1992's $290 billion deficit is less than expected

October 29, 1992|By Gilbert A. Lewthwaite | Gilbert A. Lewthwaite,Washington Bureau

WASHINGTON -- The Treasury announced yesterday that the budget deficit for fiscal 1992, which ended last month, was $290.2 billion, less than expected but still a record.

It was $20.7 billion above the 1991 record of $269.5 billion, but $109.5 billion less than the Bush administration's original budget estimate made in January.

"This is not news for celebration," said Stanley Collender, director of federal budget policy for Price Waterhouse in Washington, D.C.

The main reason the deficit was lower than originally projected was that Congress, afraid of voter reaction to more spending in an election year, failed to fund the latest phase in cleaning up insolvent savings and loan institutions. This wiped $77.5 billion off the 1992 deficit.

But the federal clean-up will still have to be funded, and this means that future deficits, starting as early as next year, will be larger. The Congressional Budget Office estimates the fiscal 1993 deficit will be $331 billion.

Carol Cox-Wait, director of the nonpartisan Committee for a Responsible Budget, said: "The lower deficit this year has its mirror image in higher deficits in future years. The longer you delay closing down these [savings and loan] institutions, the more it is going to cost to do the job."

The administration estimates the delay could cost almost $50 billion. Total government receipts for fiscal 1992 were $1,091.7 billion, $16 billion higher than the budget estimate. Outlays were $1,381.9 billion, $93.5 billion lower than the budget estimate.

The lower-than-projected deficit is unlikely to alter the dynamics of the election campaign. President Bush quickly seized on Tuesday's announcement of a surprising 2.7 percent annual growth rate in economic activity during the third quarter as evidence of a strengthening economy, but he will have more difficulty making campaign capital out of the reduced deficit figure.

Mark Desautels, spokesman for the non-partisan Congressional Budget Office, said: "No one is any wealthier or any better off because of it. It doesn't do anything for the economy. There is no good there. You have to pay for it."

Paul Leonard, senior analyst with the liberal Center on Budget and Policy Priorities, said: "It doesn't indicate any great progress on the deficit front in terms of changes in policy that have been enacted to really reduce the fundamental economic problem we face."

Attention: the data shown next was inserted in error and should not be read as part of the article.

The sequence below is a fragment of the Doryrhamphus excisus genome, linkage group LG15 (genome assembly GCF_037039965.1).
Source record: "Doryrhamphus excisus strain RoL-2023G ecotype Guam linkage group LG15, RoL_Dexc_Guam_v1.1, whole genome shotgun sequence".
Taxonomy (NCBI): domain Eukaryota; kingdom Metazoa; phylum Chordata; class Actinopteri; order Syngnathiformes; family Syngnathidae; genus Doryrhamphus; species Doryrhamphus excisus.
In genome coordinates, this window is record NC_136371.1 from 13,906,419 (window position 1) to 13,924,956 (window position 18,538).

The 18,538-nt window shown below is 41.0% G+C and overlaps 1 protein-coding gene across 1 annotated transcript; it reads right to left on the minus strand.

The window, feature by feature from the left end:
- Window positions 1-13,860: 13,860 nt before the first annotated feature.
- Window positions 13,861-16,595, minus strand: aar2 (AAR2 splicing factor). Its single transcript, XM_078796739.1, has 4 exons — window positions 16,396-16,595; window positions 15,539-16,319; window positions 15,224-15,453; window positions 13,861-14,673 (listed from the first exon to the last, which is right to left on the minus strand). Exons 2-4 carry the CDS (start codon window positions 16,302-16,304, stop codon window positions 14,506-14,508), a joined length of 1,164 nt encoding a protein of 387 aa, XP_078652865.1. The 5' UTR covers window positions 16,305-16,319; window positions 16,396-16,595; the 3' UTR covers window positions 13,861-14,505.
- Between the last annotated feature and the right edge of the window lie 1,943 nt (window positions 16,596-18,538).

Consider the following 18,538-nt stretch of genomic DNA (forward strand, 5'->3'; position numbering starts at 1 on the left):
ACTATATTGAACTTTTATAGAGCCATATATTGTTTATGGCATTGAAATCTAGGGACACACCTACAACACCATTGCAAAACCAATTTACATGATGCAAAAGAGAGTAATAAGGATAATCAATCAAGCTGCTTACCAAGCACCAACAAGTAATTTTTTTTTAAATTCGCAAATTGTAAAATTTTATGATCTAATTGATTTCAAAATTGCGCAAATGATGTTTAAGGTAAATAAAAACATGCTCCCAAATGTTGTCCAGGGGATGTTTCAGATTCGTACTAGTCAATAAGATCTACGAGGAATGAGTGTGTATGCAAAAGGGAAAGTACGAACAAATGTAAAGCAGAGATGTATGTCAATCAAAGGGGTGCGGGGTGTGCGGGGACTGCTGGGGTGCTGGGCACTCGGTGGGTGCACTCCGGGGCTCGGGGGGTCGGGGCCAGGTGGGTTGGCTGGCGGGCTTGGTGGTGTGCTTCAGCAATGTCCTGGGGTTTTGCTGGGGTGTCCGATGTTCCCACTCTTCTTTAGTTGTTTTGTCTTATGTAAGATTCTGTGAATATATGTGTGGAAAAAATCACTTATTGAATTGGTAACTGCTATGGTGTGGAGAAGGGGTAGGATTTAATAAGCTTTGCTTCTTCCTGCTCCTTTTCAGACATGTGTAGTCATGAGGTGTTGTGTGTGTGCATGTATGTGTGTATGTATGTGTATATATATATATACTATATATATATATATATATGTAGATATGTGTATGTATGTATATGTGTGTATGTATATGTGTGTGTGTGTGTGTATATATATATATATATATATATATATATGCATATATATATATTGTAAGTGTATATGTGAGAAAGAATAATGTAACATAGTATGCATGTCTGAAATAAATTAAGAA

The next president and Congress will have to face the deficit and the S&L problems next year, but the election year may have been different if Budget Director Richard G. Darman had foreseen the election-year reluctance of Congress to fund the S&L clean-up and lowered his budget estimate of $400 billion.

"If he had projected $290 billion, would the Bush administration be in a better position right now?" asked Scott Hodge, federal budget affairs specialist with the conservative Heritage Foundation.

"I think the whole dynamic of the election would have been different," he said. "If I were advising Mr. Bush I would say slap Mr. Darman's wrist. Basically he sabotaged an entire year by presenting figures that were wildly overestimated and really set the tenor for the entire year. It brought [Ross] Perot out of the woodwork. The entire politics of this year would have been different."

Mr. Darman was not available for comment.

Mr. Perot entered the presidential campaign pledged to reduce the deficit, and has produced what economists credit as being the only realistic deficit-reduction program on the table. Mr. Bush and Gov. Bill Clinton have both recognized the importance of deficit-reduction but have emphasized growth as a prerequisite to bringing down the national debt.

One Capitol Hill economist said: "If anything, there is probably some sentiment to deferring, doing nothing, on the deficit and giving some stimulus to get the economy going again. Even if you don't want to make things worse, you might think that maybe this is not the best time in the world to start cutting, which has the consequence of dampening economic activity when economic activity has barely picked up as it is.

"You can see why an awful lot of people would put their emphasis on doing something in 1994, '95, and '96. I don't think we should expect much of a dent to be made in the fiscal 1993 deficit. It's already under way, after all."

Baltimore Sun Articles
|
|
|
Please note the green-lined linked article text has been applied commercially without any involvement from our newsroom editors, reporters or any other editorial staff.